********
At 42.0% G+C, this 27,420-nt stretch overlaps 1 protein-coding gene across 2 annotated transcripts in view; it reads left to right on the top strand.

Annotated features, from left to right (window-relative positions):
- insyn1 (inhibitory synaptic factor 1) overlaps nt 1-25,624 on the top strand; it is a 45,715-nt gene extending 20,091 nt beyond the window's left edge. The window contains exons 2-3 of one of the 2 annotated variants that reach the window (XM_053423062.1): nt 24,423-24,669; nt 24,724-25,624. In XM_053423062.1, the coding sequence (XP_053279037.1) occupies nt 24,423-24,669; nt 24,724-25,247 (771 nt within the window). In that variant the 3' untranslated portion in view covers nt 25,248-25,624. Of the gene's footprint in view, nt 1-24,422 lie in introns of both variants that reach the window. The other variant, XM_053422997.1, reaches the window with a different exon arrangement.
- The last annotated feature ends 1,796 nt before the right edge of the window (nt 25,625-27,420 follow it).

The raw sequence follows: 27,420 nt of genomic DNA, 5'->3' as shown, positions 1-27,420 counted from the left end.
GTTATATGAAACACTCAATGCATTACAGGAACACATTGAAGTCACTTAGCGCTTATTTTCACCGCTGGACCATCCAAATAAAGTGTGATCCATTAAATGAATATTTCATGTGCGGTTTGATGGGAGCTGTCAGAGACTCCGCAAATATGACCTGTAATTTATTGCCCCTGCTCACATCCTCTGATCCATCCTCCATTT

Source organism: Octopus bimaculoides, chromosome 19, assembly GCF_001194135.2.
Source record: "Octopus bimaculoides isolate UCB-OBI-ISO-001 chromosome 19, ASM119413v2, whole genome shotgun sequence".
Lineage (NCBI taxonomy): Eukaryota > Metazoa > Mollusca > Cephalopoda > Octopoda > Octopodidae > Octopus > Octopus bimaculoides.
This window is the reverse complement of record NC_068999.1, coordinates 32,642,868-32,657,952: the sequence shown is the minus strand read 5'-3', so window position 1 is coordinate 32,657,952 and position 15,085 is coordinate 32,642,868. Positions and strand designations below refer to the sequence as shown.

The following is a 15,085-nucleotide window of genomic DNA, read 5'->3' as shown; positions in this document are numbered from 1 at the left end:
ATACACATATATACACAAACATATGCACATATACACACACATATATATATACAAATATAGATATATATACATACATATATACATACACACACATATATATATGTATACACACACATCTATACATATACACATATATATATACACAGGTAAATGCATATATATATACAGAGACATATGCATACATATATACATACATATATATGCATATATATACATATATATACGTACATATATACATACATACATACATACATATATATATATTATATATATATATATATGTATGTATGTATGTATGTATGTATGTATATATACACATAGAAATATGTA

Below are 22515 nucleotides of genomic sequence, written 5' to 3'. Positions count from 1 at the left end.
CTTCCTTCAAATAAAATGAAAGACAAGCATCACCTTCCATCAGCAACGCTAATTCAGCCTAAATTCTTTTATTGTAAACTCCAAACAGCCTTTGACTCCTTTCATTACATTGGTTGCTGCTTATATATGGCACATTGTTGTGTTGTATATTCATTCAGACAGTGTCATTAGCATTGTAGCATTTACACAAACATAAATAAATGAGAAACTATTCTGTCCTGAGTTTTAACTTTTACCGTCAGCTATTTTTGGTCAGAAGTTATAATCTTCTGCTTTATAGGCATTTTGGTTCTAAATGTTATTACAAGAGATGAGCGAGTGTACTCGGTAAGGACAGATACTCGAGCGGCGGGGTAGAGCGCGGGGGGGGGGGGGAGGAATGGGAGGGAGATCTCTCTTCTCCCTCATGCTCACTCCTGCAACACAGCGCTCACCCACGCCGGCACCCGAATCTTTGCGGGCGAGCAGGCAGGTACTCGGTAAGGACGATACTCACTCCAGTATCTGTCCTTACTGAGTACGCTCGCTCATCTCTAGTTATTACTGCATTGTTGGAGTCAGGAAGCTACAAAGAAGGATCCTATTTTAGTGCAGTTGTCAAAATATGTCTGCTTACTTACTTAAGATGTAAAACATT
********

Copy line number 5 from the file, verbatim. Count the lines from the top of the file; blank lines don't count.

The raw sequence follows: 27,420 nt of genomic DNA, 5'->3' as shown, positions 1-27,420 counted from the left end.